My current WIP–The Shiny Book Where People Die a Lot–isn’t going well. I hit a speed bump (one that’s about 20k big) and didn’t know how to fix it. Since I’m a little short on time at the moment, that made me nervous–would I still finish this draft before my self-imposed deadline? Would I have to abandon it midway through? I knew I’d run into the exact problems I did–so why on Earth did I start drafting before solving them fully in the outlining stage? NO ONE WILL LIKE THIS BOOK! I AM SUCH A HAAACK.
You know, the usual.
I told myself to chill the hell out and ended up looking at some of the ranting and wailing I did when I was drafting and editing Otherbound. The funny thing: I ran into a lot of the same problems back then, like characters not being developed enough, and relevations/turning points following each other too quickly, too early in the book. I also noticed just how early in the process I managed to pinpoint problems that would end up haunting me months later (mostly using the voices of my critique partners).
Several couple of times during Otherbound, I was on the verge of panicking. Every time, I calmed myself down; I told myself these speed bumps were normal, I went through it with every book, and I had plenty of time and help to fix it.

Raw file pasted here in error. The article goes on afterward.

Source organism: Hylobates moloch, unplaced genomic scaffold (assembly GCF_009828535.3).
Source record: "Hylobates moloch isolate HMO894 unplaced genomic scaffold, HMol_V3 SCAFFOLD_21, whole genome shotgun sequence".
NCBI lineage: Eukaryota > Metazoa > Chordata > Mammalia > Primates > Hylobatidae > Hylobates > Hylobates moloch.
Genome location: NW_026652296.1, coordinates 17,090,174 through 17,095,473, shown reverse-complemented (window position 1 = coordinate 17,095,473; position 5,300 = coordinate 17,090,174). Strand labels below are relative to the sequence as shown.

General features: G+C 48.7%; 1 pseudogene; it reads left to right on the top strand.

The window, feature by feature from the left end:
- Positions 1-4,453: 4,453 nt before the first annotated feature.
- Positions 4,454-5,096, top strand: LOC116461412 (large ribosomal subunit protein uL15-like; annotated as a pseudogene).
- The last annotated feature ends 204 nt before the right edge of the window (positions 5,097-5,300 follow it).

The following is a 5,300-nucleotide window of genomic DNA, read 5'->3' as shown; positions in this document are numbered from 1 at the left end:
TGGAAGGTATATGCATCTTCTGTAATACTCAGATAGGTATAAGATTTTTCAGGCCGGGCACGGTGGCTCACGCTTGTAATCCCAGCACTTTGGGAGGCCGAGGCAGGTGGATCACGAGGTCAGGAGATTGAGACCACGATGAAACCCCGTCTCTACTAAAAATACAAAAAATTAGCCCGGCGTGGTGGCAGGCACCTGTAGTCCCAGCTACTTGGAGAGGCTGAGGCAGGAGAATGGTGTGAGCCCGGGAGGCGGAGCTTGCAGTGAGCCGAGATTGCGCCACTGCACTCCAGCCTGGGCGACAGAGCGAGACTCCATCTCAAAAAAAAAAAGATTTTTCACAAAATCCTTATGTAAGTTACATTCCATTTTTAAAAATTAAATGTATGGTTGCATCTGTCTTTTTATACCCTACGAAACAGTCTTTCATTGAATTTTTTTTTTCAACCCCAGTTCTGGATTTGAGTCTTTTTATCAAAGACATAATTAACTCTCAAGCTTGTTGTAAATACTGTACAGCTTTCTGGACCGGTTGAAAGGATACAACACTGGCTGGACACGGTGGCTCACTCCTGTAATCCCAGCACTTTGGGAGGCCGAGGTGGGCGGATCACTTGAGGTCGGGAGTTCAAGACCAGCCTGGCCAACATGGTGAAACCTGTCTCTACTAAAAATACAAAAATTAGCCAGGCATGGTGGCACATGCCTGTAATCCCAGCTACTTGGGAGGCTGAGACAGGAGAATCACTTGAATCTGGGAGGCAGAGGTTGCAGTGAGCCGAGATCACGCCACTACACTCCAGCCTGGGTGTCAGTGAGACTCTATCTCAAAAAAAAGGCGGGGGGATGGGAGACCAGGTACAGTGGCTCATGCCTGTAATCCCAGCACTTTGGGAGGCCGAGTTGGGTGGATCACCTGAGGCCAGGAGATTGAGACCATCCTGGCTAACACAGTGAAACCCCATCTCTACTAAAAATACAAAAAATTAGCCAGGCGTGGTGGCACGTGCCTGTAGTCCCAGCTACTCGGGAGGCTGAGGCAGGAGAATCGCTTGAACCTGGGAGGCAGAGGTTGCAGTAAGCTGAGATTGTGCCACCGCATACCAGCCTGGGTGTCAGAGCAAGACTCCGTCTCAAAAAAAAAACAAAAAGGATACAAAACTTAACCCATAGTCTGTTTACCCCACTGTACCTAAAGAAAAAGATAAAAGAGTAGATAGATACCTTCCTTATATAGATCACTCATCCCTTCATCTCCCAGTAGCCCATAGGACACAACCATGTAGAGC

It really helps to look through all those frustrations of late 2011 and early 2012 now that I’m working on a new book. Because it’s true: I’ve been here before, I’ll be here again, and I end up okay every time. So does the book. Immediately, all the problems I’m running into now look much more doable. I acknowledge them, and then I move past them, knowing that if I can’t do anything about it now, there’s no point in worrying about it. At some point down the road, I’ll figure it out.
[Happy people] have an optimistic thinking style. Happy people reign in their pessimistic thinking in three ways. First, they focus their time and energy on where they have control. They know when to move on if certain strategies aren’t working or if they don’t have control in a specific area. Second, they know that “this too shall pass.” Happy people “embrace the suck” and understand that while the ride might be bumpy at times, it won’t last forever. Finally, happy people are good at compartmentalizing. They don’t let an adversity in one area of their life seep over into other areas of their life.
Sounds pretty spot-on, to me!